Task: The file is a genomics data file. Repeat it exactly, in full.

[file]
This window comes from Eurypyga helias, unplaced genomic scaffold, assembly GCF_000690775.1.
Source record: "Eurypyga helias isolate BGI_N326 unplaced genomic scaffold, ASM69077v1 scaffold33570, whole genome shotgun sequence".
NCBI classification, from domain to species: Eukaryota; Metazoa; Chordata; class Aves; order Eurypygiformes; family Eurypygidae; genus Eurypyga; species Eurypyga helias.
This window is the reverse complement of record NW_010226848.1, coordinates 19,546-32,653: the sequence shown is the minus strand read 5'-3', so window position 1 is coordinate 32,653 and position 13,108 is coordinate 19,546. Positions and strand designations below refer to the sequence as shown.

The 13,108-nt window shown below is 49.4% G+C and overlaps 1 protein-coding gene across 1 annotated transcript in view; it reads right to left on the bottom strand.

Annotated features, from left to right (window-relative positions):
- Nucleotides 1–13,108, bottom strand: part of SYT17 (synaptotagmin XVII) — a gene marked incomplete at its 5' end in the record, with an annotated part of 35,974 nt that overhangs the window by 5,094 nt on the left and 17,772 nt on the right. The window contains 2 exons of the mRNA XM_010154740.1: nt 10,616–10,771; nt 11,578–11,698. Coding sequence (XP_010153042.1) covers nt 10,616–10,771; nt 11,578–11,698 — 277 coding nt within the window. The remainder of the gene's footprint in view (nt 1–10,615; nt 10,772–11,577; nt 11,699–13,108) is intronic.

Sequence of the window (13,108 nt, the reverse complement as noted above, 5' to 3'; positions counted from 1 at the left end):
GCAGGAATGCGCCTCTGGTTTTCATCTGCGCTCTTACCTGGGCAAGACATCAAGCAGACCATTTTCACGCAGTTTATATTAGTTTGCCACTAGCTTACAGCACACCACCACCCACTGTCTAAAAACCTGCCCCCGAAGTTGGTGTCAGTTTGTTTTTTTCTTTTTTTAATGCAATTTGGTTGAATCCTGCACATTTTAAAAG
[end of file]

This window comes from Eurypyga helias, unplaced genomic scaffold, assembly GCF_000690775.1.
Source record: "Eurypyga helias isolate BGI_N326 unplaced genomic scaffold, ASM69077v1 scaffold33570, whole genome shotgun sequence".
NCBI classification, from domain to species: Eukaryota; Metazoa; Chordata; class Aves; order Eurypygiformes; family Eurypygidae; genus Eurypyga; species Eurypyga helias.
This window is the reverse complement of record NW_010226848.1, coordinates 19,546-32,653: the sequence shown is the minus strand read 5'-3', so window position 1 is coordinate 32,653 and position 13,108 is coordinate 19,546. Positions and strand designations below refer to the sequence as shown.

The 13,108-nt window shown below is 49.4% G+C and overlaps 1 protein-coding gene across 1 annotated transcript in view; it reads right to left on the bottom strand.

Annotated features, from left to right (window-relative positions):
- Nucleotides 1–13,108, bottom strand: part of SYT17 (synaptotagmin XVII) — a gene marked incomplete at its 5' end in the record, with an annotated part of 35,974 nt that overhangs the window by 5,094 nt on the left and 17,772 nt on the right. The window contains 2 exons of the mRNA XM_010154740.1: nt 10,616–10,771; nt 11,578–11,698. Coding sequence (XP_010153042.1) covers nt 10,616–10,771; nt 11,578–11,698 — 277 coding nt within the window. The remainder of the gene's footprint in view (nt 1–10,615; nt 10,772–11,577; nt 11,699–13,108) is intronic.

Sequence of the window (13,108 nt, the reverse complement as noted above, 5' to 3'; positions counted from 1 at the left end):
GCAGGAATGCGCCTCTGGTTTTCATCTGCGCTCTTACCTGGGCAAGACATCAAGCAGACCATTTTCACGCAGTTTATATTAGTTTGCCACTAGCTTACAGCACACCACCACCCACTGTCTAAAAACCTGCCCCCGAAGTTGGTGTCAGTTTGTTTTTTTCTTTTTTTAATGCAATTTGGTTGAATCCTGCACATTTTAAAAG